It’s possible that, where there isn’t that much to know and it doesn’t change that often, all learning can be managed on a top-down basis. However, this is completely unrealistic for the majority of organisations in which there’s far too much to know and it’s changing far too quickly. So where should the priorities be placed?
On the most critical knowledge and skills: Some learning is of high importance, not necessarily because it is required that often, but because if it is not applied on the occasions when it is required then there could be serious consequences for the organisation. Imagine a pilot who didn’t know how to land a plane in bad weather conditions, a financial trader who did not know how to respond to a market crash, a manager who did not realise the implications of firing a direct report who he happened not to like all that much. Some learning simply cannot be left to chance – it needs to be planned carefully, expertly facilitated and rigorously assessed.
On the most commonly-used knowledge and skills: Leaving aside the really critical, high stakes knowledge and skills, a judgement has to be made on how the remainder is handled. One answer is to apply the Pareto principle, also known as the 80:20 rule. This states that, in many situations in life, 80% of the effects come from 20% of the causes. In a learning context it would be reasonable to assume that 20% of all the knowledge related to a particular job will be adequate to cover 80% of tasks. The remaining 80% of the knowledge is used only occasionally. It makes sense, therefore, to concentrate resources on providing the knowledge that is most regularly needed, whether through a training intervention or the provision of performance support.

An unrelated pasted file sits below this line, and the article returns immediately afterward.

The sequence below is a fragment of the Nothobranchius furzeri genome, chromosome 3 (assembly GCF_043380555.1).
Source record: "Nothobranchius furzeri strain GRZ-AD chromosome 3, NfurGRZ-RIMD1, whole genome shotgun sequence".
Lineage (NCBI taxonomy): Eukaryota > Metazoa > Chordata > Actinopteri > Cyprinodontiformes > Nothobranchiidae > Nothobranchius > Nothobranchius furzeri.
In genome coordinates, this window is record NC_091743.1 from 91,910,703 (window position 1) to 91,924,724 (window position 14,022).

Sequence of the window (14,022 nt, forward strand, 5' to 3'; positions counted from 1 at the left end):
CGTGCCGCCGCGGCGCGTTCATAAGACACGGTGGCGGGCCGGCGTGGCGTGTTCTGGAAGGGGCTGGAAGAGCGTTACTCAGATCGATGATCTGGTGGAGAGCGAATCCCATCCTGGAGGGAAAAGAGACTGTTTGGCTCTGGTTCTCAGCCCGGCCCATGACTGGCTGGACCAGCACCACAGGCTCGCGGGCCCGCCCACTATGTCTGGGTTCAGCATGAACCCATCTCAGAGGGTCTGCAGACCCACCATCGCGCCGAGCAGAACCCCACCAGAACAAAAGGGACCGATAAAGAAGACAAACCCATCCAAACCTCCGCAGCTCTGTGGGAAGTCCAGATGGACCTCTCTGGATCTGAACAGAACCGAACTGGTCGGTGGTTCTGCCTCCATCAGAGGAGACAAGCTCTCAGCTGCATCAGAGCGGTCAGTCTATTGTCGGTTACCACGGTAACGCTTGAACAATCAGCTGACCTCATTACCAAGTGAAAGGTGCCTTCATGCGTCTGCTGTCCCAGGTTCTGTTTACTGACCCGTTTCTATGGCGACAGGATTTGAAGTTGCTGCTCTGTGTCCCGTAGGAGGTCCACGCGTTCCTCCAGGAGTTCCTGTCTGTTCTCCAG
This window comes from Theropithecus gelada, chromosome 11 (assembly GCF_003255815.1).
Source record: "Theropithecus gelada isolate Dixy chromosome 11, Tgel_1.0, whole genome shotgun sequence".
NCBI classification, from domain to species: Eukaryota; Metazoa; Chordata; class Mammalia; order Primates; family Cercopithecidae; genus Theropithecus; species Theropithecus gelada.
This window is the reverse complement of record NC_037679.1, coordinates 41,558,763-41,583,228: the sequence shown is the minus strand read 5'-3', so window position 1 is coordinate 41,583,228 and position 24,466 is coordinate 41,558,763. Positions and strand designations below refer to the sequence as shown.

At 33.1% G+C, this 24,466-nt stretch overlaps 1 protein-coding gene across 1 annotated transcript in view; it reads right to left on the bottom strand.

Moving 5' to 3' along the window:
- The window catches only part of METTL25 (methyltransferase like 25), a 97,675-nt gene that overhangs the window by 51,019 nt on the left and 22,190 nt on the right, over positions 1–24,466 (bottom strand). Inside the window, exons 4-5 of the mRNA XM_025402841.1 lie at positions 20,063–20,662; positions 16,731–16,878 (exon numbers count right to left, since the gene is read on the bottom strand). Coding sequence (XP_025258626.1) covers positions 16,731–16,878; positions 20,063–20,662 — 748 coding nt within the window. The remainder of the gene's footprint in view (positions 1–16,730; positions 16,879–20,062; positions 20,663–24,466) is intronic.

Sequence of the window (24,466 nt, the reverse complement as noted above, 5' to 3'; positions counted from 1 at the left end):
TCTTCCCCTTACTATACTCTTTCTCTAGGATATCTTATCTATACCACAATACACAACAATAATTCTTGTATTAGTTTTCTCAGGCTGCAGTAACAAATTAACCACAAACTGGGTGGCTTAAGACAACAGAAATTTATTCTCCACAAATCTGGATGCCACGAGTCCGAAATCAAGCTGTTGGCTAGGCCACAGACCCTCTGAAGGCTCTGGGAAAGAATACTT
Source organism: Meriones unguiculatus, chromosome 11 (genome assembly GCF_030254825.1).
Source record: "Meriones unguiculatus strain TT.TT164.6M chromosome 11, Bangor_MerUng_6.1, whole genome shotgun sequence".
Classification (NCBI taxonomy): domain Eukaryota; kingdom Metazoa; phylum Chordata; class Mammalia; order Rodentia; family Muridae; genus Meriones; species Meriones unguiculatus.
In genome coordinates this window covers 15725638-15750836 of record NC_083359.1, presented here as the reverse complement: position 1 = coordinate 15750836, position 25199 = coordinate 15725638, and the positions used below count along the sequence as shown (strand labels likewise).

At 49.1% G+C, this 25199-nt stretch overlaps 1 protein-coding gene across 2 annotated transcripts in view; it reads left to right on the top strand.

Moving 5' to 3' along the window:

On novices: When you have little or no knowledge of a subject, you are more appreciative of a structured and supportive learning environment. Novice learners don’t have the advantage of existing schemas (generalised knowledge about situations and events) in long-term memory that enable more experienced employees to cope with less structured learning experiences. Clark, Nguyen and Sweller explain how carefully-designed instructional approaches “serve as schema substitutes for novice learners. Since novices don’t have relevant schemas, the instruction needs to serve the role that schemas in long-term memory would serve.” The implication of all this is that, if you’re a skilled l&d professional, your services will be most appreciated by novices.
Where metacognitive skills are low: Those with good metacognitive skills are better equipped to learn independently. They have a good feel for what they already know, what’s missing and how to go about filling the gap. They will benefit from top-down learning but they don’t depend on it. For this reason, where resources are tight, efforts are more sensibly directed at those who most need the assistance. There are various ways of finding out who has the ability to learn independently. You could (1) guess based on generalisations (unskilled workers, unlikely; software engineers, likely), (2) observe behaviour over time and come to a considered opinion, person by person, or (3) ask the people involved directly. Just make sure you don’t use the term ‘metacognitive skills’!
Coming next, the fourth part of chapter 5: Targeting top-down learning
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